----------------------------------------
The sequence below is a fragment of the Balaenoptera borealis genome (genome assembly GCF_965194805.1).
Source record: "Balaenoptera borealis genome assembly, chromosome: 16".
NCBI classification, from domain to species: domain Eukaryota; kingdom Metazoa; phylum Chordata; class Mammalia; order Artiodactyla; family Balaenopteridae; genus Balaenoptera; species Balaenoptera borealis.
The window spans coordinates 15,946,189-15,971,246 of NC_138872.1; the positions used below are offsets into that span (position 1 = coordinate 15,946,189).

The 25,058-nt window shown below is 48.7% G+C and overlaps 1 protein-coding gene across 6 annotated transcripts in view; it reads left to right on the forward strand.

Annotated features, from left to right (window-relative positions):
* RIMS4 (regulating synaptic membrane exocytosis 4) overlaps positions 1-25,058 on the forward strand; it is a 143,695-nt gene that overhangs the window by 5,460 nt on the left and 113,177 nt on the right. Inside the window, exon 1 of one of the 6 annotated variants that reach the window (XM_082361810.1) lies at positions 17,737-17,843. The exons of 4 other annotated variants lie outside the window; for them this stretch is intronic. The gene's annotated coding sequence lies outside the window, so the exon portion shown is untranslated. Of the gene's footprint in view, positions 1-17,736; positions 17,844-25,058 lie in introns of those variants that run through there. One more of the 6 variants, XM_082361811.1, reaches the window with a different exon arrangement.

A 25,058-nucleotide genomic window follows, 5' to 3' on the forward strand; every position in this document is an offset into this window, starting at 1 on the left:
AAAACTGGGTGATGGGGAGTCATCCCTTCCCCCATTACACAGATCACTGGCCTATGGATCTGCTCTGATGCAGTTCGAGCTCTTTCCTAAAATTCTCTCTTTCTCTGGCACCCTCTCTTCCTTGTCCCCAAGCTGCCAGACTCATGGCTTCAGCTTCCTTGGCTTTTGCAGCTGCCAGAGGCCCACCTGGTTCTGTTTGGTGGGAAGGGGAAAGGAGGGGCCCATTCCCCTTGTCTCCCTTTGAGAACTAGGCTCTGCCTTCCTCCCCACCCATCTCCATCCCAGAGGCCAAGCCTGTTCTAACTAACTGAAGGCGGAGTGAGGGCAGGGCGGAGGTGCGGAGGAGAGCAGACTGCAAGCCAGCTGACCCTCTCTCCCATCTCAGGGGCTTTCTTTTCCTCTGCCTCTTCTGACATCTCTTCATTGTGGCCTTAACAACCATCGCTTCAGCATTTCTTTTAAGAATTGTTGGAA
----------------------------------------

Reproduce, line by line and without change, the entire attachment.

The sequence below is a fragment of the Balaenoptera borealis genome (genome assembly GCF_965194805.1).
Source record: "Balaenoptera borealis genome assembly, chromosome: 16".
NCBI classification, from domain to species: domain Eukaryota; kingdom Metazoa; phylum Chordata; class Mammalia; order Artiodactyla; family Balaenopteridae; genus Balaenoptera; species Balaenoptera borealis.
The window spans coordinates 15,946,189-15,971,246 of NC_138872.1; the positions used below are offsets into that span (position 1 = coordinate 15,946,189).

The 25,058-nt window shown below is 48.7% G+C and overlaps 1 protein-coding gene across 6 annotated transcripts in view; it reads left to right on the forward strand.

Annotated features, from left to right (window-relative positions):
* RIMS4 (regulating synaptic membrane exocytosis 4) overlaps positions 1-25,058 on the forward strand; it is a 143,695-nt gene that overhangs the window by 5,460 nt on the left and 113,177 nt on the right. Inside the window, exon 1 of one of the 6 annotated variants that reach the window (XM_082361810.1) lies at positions 17,737-17,843. The exons of 4 other annotated variants lie outside the window; for them this stretch is intronic. The gene's annotated coding sequence lies outside the window, so the exon portion shown is untranslated. Of the gene's footprint in view, positions 1-17,736; positions 17,844-25,058 lie in introns of those variants that run through there. One more of the 6 variants, XM_082361811.1, reaches the window with a different exon arrangement.

A 25,058-nucleotide genomic window follows, 5' to 3' on the forward strand; every position in this document is an offset into this window, starting at 1 on the left:
AAAACTGGGTGATGGGGAGTCATCCCTTCCCCCATTACACAGATCACTGGCCTATGGATCTGCTCTGATGCAGTTCGAGCTCTTTCCTAAAATTCTCTCTTTCTCTGGCACCCTCTCTTCCTTGTCCCCAAGCTGCCAGACTCATGGCTTCAGCTTCCTTGGCTTTTGCAGCTGCCAGAGGCCCACCTGGTTCTGTTTGGTGGGAAGGGGAAAGGAGGGGCCCATTCCCCTTGTCTCCCTTTGAGAACTAGGCTCTGCCTTCCTCCCCACCCATCTCCATCCCAGAGGCCAAGCCTGTTCTAACTAACTGAAGGCGGAGTGAGGGCAGGGCGGAGGTGCGGAGGAGAGCAGACTGCAAGCCAGCTGACCCTCTCTCCCATCTCAGGGGCTTTCTTTTCCTCTGCCTCTTCTGACATCTCTTCATTGTGGCCTTAACAACCATCGCTTCAGCATTTCTTTTAAGAATTGTTGGAA